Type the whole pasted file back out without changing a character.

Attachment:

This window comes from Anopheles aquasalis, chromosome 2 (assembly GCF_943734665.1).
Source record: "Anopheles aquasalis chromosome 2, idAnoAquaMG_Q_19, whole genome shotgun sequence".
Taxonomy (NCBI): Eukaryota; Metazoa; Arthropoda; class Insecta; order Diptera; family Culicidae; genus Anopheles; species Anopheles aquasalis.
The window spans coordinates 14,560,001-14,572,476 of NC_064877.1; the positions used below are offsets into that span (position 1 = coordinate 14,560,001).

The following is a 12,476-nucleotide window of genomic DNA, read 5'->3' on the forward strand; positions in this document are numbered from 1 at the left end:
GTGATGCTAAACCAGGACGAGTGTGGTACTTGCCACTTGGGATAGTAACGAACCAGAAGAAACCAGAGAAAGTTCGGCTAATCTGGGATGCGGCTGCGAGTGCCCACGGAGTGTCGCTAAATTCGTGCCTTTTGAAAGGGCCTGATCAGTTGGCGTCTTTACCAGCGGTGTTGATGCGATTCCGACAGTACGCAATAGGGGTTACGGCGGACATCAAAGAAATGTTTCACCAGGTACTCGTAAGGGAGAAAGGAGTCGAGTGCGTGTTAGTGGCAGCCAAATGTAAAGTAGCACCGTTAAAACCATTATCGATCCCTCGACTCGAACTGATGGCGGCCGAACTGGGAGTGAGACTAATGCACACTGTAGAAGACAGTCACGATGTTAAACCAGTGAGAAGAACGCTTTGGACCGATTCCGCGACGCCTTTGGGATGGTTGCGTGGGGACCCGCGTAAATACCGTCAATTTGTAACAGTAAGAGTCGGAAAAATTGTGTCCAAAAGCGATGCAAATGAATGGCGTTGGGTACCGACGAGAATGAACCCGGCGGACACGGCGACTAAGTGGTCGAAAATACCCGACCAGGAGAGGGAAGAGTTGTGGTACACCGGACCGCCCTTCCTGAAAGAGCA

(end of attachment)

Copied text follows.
This window comes from Anopheles aquasalis, chromosome 2 (assembly GCF_943734665.1).
Source record: "Anopheles aquasalis chromosome 2, idAnoAquaMG_Q_19, whole genome shotgun sequence".
Taxonomy (NCBI): Eukaryota; Metazoa; Arthropoda; class Insecta; order Diptera; family Culicidae; genus Anopheles; species Anopheles aquasalis.
The window spans coordinates 14,560,001-14,572,476 of NC_064877.1; the positions used below are offsets into that span (position 1 = coordinate 14,560,001).

The following is a 12,476-nucleotide window of genomic DNA, read 5'->3' on the forward strand; positions in this document are numbered from 1 at the left end:
GTGATGCTAAACCAGGACGAGTGTGGTACTTGCCACTTGGGATAGTAACGAACCAGAAGAAACCAGAGAAAGTTCGGCTAATCTGGGATGCGGCTGCGAGTGCCCACGGAGTGTCGCTAAATTCGTGCCTTTTGAAAGGGCCTGATCAGTTGGCGTCTTTACCAGCGGTGTTGATGCGATTCCGACAGTACGCAATAGGGGTTACGGCGGACATCAAAGAAATGTTTCACCAGGTACTCGTAAGGGAGAAAGGAGTCGAGTGCGTGTTAGTGGCAGCCAAATGTAAAGTAGCACCGTTAAAACCATTATCGATCCCTCGACTCGAACTGATGGCGGCCGAACTGGGAGTGAGACTAATGCACACTGTAGAAGACAGTCACGATGTTAAACCAGTGAGAAGAACGCTTTGGACCGATTCCGCGACGCCTTTGGGATGGTTGCGTGGGGACCCGCGTAAATACCGTCAATTTGTAACAGTAAGAGTCGGAAAAATTGTGTCCAAAAGCGATGCAAATGAATGGCGTTGGGTACCGACGAGAATGAACCCGGCGGACACGGCGACTAAGTGGTCGAAAATACCCGACCAGGAGAGGGAAGAGTTGTGGTACACCGGACCGCCCTTCCTGAAAGAGCA